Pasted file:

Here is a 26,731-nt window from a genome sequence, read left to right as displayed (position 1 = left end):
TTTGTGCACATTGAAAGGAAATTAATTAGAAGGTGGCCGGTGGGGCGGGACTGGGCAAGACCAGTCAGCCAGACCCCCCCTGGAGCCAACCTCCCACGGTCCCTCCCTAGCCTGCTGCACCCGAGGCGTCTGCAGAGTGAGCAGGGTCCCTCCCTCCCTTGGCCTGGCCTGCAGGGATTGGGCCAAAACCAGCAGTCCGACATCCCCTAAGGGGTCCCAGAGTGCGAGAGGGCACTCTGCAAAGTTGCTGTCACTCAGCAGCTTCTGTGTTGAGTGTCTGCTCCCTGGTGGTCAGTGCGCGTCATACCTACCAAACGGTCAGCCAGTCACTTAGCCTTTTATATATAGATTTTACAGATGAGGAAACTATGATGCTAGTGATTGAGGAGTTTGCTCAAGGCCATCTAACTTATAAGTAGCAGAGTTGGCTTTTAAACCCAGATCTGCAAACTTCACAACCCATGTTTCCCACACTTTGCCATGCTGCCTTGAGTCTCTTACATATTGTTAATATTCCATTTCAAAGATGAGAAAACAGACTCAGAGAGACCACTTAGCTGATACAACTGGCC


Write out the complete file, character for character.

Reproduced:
Here is a 26,731-nt window from a genome sequence, read left to right as displayed (position 1 = left end):
TTTGTGCACATTGAAAGGAAATTAATTAGAAGGTGGCCGGTGGGGCGGGACTGGGCAAGACCAGTCAGCCAGACCCCCCCTGGAGCCAACCTCCCACGGTCCCTCCCTAGCCTGCTGCACCCGAGGCGTCTGCAGAGTGAGCAGGGTCCCTCCCTCCCTTGGCCTGGCCTGCAGGGATTGGGCCAAAACCAGCAGTCCGACATCCCCTAAGGGGTCCCAGAGTGCGAGAGGGCACTCTGCAAAGTTGCTGTCACTCAGCAGCTTCTGTGTTGAGTGTCTGCTCCCTGGTGGTCAGTGCGCGTCATACCTACCAAACGGTCAGCCAGTCACTTAGCCTTTTATATATAGATTTTACAGATGAGGAAACTATGATGCTAGTGATTGAGGAGTTTGCTCAAGGCCATCTAACTTATAAGTAGCAGAGTTGGCTTTTAAACCCAGATCTGCAAACTTCACAACCCATGTTTCCCACACTTTGCCATGCTGCCTTGAGTCTCTTACATATTGTTAATATTCCATTTCAAAGATGAGAAAACAGACTCAGAGAGACCACTTAGCTGATACAACTGGCC